Rabbi Menachem Margolin, chairman of the European Jewish Association (EJA), spoke recently to Israel National News from Poland, where Ministers and Members of Parliaments from 23 European countries gathered at the Auschwitz extermination camp, as part of the annual EJA’s Leaders Delegation to fight anti-Semitism.

“I think that the people who came to visit Auschwitz will come back home with a much stronger commitment about their duty to combat antisemitism,” said Rabbi Margolin, adding, “I believe that the message was clear, and we’re going to see change in their actions.”

On the claims by some that antisemitism is a worldwide phenomenon and there is nothing really that can be done about it, other than just to punish those who deserve punishment, the rabbi responded, “There’s always something that we can do. If legislations are clear, if education works correctly, if the police will act, we will be able to see that people who are violating the law will be stopped and arrested, the right education will be given, and we never have the right that there’s nothing else we could do. There’s always a way to combat antisemitism.”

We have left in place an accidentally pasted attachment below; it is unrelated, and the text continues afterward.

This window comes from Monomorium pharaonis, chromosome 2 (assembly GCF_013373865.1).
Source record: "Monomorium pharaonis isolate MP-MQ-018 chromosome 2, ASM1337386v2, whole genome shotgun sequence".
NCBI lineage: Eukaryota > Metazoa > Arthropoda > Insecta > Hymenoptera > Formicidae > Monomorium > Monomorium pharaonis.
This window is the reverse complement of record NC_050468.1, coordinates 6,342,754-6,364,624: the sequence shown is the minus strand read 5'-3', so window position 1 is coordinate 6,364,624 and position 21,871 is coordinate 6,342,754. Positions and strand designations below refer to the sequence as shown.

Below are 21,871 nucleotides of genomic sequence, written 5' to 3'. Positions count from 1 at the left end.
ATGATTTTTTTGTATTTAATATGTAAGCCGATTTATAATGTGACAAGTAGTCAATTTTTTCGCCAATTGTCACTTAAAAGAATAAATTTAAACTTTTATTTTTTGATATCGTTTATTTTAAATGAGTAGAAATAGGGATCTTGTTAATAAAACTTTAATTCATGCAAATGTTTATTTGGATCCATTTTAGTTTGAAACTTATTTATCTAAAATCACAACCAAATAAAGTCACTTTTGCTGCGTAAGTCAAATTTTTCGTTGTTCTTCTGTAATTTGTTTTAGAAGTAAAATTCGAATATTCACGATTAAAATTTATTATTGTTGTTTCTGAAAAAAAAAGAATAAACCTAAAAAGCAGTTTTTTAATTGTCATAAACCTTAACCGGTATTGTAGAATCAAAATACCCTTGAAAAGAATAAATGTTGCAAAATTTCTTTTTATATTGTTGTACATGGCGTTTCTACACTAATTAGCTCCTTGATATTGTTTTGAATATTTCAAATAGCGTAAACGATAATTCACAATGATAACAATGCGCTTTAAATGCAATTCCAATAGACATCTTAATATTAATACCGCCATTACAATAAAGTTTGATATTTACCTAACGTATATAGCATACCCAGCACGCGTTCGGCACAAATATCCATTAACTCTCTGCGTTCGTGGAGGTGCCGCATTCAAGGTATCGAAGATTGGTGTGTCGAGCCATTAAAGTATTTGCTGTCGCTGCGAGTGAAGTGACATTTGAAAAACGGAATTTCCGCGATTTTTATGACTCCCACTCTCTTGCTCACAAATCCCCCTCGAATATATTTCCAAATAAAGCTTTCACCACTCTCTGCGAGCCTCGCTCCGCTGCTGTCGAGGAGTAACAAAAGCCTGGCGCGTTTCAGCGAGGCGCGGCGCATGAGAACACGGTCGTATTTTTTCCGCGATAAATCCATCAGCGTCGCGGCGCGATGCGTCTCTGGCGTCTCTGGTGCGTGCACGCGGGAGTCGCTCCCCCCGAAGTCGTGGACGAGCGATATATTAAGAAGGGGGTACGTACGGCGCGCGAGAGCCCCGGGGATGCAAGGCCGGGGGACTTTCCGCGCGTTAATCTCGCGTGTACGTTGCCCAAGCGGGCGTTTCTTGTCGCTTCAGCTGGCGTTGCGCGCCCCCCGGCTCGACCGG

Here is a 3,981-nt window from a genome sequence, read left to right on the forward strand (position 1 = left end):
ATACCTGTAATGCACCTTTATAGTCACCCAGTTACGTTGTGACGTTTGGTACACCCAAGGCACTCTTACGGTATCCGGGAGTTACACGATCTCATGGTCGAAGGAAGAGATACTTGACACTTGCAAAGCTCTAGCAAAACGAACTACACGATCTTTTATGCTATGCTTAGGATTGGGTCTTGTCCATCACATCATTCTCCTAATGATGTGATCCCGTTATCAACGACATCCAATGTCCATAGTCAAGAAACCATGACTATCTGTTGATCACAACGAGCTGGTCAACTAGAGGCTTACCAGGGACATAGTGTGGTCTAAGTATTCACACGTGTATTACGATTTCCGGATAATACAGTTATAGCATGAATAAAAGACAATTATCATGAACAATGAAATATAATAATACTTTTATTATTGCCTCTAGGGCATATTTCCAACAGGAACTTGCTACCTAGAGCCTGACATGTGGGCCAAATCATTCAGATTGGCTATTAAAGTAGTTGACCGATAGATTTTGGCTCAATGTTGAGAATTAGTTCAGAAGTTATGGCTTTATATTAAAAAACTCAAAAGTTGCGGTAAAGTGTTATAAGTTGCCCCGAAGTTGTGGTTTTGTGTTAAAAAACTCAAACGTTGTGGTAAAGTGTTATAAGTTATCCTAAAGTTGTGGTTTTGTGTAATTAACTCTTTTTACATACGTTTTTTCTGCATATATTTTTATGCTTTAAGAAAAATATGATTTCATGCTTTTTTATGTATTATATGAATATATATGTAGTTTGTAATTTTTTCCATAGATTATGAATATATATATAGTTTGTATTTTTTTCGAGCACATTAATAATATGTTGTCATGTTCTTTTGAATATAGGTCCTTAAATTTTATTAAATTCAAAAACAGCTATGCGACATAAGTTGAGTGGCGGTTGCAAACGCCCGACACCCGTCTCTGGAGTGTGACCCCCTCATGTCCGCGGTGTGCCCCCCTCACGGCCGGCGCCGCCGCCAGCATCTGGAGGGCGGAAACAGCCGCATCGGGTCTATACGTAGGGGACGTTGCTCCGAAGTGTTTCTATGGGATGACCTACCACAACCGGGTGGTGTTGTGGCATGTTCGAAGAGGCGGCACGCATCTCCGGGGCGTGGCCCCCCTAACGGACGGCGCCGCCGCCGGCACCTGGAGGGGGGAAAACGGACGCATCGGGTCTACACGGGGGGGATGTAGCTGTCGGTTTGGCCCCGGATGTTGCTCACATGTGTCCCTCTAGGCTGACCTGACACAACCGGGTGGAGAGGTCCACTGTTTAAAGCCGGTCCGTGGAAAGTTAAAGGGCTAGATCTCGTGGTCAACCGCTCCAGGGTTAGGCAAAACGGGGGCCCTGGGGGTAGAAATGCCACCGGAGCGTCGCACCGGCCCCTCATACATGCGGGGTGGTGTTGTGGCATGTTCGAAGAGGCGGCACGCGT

On the issue of antisemitism on social media, Rabbi Margolin noted that governments are obliged to protect people and, while freedom of speech is important, “the freedom to live is more important, and therefore, if there’s anything that can endanger people, it is the responsibility of governments to do all they can to stop the people who incite on social media.”

“It is our duty to educate everyone” regardless if they’re on the left, right or in the center, he continued. “And most important, the Jewish people themselves, no matter what political side they are – right, left or in the middle – it is the responsibility of everyone to act to make sure that antisemitism will not have any place on this continent.”